It Sucks. It’s Easy to Use. It’s Confusing. What Is It? Obamacare’s Exchanges.

With the number of days left to sign-up for health insurance on the Obamacare exchanges entering the single digits, most attention is focused on whether the Obama administration will hit the 6 million mark. But whether or not people sign up for insurance through the exchanges may not influence how they feel about the law.

The White House has gone all in to get people signed up. President Obama has sat between two ferns with Zach Galifinakis and traded barbs about retweets on Ellen, all in an effort to get Americans to enroll. Numbers-wise, it appears to be working. The Obama administration reported that 5 million people and signed up for insurance coverage through the federal exchanges on Monday, putting them at 1 million people shy of the mark they set for themselves, based on Congressional Budget Office estimates of exactly how many people would enroll. (That number was originally set at 7 million, but the CBO reduced it after the major technological issues that plagued the federal exchanges.) Centers for Medicare and Medicaid Services Administrator Marilyn Tavenner last week said the last several days had been the busiest the exchange had seen since December.

This is a significant improvement for the federal exchanges, which signed people up in the single digits during its disastrous launch in October. The numbers alone suggest that, obviously, people are figuring the site out and the Obama administration is cleaning up the technological kinks. But how they feel about those exchanges appears to be a different matter, partly influenced by their political views.

Morning Consult polling from November and March asked respondents who had used an insurance exchange to describe, in one word, their experience. Like so much health polling, responses broke down as more positive from Democrats and more negative from Republicans. But the experiences of independents showed that even as they used the exchanges when the technology improved, they didn’t feel much more positive about the experience. It is important to note that the sample size of these responses is smaller than the overall poll, given that they were people who self-reported using the exchanges. But they capture the real-time thoughts of a subset of Americans in a way we don’t often see.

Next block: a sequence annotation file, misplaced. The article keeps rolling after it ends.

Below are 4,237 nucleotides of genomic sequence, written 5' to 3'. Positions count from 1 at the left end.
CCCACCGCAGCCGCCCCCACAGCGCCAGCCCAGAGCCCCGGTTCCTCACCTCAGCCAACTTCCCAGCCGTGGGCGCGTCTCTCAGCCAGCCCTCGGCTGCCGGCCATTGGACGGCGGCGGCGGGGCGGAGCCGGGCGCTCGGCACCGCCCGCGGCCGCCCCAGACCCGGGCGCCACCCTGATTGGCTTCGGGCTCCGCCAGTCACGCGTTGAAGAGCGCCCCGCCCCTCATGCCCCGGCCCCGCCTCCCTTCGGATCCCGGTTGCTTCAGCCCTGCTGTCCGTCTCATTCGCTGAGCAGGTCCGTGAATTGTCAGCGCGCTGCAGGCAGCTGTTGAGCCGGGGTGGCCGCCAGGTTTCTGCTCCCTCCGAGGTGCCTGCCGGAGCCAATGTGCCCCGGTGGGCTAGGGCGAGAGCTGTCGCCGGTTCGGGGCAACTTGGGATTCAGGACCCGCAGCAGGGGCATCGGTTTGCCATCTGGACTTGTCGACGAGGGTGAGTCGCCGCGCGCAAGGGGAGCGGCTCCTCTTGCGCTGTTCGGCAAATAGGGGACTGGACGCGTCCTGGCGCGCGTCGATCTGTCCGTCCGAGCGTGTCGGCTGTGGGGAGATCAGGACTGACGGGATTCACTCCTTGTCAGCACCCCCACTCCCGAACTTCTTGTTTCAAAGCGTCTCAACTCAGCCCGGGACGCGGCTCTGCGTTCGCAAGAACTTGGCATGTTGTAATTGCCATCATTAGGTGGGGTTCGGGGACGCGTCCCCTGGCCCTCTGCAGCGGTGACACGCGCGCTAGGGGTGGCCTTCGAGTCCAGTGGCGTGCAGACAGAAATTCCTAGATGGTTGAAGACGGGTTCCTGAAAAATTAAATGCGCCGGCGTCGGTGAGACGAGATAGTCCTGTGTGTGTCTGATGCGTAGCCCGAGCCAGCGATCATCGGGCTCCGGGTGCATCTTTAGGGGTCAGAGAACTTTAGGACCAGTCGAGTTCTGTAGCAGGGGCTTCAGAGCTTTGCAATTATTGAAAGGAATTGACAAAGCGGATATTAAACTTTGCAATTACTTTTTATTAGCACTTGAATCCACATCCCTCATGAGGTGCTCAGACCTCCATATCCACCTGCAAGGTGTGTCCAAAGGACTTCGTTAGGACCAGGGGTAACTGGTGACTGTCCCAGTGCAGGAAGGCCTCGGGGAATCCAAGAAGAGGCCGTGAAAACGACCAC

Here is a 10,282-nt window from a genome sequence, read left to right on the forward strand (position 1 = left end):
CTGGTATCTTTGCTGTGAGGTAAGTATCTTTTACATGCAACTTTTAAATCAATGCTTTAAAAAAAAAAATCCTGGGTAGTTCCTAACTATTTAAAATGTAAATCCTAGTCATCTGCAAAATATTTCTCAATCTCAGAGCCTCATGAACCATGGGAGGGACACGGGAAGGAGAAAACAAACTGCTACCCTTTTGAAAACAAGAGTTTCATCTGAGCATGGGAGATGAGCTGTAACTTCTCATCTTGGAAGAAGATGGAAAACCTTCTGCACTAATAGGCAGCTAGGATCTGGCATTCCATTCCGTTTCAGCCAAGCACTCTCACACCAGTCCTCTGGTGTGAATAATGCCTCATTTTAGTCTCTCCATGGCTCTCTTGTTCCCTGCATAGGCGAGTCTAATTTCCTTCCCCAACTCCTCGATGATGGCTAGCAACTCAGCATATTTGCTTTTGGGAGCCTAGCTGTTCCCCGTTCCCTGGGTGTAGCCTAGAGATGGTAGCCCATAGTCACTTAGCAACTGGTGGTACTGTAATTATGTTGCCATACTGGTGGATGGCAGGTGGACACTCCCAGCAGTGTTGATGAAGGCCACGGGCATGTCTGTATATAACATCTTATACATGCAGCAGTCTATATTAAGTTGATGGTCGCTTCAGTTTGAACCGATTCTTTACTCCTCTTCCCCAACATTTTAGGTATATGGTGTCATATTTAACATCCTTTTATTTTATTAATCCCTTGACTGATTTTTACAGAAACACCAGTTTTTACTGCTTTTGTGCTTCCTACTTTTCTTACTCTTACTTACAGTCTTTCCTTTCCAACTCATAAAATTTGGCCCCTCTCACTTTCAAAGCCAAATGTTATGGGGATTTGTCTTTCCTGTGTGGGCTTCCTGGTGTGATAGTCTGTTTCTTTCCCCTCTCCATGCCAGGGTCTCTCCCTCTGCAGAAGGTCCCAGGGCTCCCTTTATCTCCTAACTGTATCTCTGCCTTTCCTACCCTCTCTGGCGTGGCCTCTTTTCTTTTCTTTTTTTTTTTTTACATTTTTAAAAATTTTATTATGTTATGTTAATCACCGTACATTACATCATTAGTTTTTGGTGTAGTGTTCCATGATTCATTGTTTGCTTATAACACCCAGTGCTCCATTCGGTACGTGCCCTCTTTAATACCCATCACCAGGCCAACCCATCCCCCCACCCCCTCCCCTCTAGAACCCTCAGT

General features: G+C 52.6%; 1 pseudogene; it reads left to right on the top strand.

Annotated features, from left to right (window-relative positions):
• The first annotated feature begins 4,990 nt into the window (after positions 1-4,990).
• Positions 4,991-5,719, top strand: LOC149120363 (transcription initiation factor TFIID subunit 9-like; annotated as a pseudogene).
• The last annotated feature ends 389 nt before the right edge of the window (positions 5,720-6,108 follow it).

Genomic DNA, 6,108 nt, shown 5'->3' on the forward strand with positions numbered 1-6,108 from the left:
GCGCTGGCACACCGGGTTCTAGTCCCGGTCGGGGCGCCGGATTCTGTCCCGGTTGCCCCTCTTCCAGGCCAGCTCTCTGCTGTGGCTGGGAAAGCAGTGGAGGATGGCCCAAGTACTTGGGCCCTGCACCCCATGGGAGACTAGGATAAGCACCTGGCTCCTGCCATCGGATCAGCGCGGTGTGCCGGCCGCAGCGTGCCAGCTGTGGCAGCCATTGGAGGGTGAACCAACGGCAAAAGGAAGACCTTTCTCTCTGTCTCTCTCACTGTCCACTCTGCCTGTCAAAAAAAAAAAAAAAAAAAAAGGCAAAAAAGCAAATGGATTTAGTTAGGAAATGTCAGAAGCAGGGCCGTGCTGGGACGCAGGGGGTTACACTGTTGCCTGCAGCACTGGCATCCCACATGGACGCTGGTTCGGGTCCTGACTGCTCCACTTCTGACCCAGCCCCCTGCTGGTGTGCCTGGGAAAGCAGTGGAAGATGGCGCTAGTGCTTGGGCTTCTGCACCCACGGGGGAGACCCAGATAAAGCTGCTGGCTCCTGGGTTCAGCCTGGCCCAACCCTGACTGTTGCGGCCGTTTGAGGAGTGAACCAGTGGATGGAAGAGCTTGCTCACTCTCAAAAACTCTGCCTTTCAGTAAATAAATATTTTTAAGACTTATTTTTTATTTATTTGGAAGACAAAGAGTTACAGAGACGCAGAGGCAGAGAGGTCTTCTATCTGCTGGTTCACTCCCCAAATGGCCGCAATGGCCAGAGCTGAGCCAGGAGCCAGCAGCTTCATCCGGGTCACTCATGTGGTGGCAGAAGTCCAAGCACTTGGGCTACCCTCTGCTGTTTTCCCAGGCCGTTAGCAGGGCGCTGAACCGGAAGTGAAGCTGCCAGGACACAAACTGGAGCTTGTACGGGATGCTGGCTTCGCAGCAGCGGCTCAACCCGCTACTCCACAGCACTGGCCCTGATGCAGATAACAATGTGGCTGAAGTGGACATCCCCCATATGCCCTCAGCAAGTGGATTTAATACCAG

We begin with the one-word descriptions voters who lean Democrat and who used the exchanges offered in a November Morning Consult poll. The survey was conducted from November 14-17, 2013, among 2,008 registered voters. The word cloud below captures these responses visually. The bigger the word, the more frequently it was used.


While the response was still mostly positive, the technological challenges people faced obviously crept in to these responses, with words like “difficult,” “confusing” and “frustrating” making up some of the most frequent responses.


When we look at March polling on the same question, this group is significantly more positive when describing their experiences on the exchanges, solidifying around words like “good” and “easy.” The March Morning Consult poll was conducted from March 9-11, among 2,192 likely 2014 voters.

In contrast, Republicans have maintained their negative outlook of the exchanges, even as the user experience improved. Below captures the one-word descriptions of Republicans who used the exchanges in November.


Republican views of using the exchanges slightly improved by March—words like “ok,” “average” and “excellent” show up with more frequency—but the vast majority of responses continued to be negative.


These responses trend along what has been the norm for Obamacare: Democrats like it (although they were worried about the exchanges), Republicans don’t. What is interesting is that independents are also divided on their experiences on the exchanges, even as the technology improved and millions of Americans signed up. And those people did not report significantly more positive feelings, even as the insurance exchanges’ technology improved.

Here are independents’ views on the exchanges from November:

Their one-word descriptions are mostly negative, with a few positive words making an appearance. Like Democrats, you might expect their descriptions to solidify around positive words once the technology improved. But our March poll found that “confusing” and “frustrating” were the most frequently used words. Positive words, like “good” and “easy” also show up, but the majority of responses do not express happiness with the insurance exchange enrollment process.


The final day for exchange enrollment is March 31. The Obama administration will be swiftly judged on whether or not they were successful by how many people signed up for insurance on the exchanges and how close they get to the 6 million mark. It is important to not extrapolate too much from this sample, which is small due to the relatively narrow slice of the overall U.S. population that is using the exchanges right now. But it does suggest that even if the administration gets their 6 million number, it might not convince voters who aren’t already on their side that it was a good idea.


All word clouds created with Wordle

Morning Consult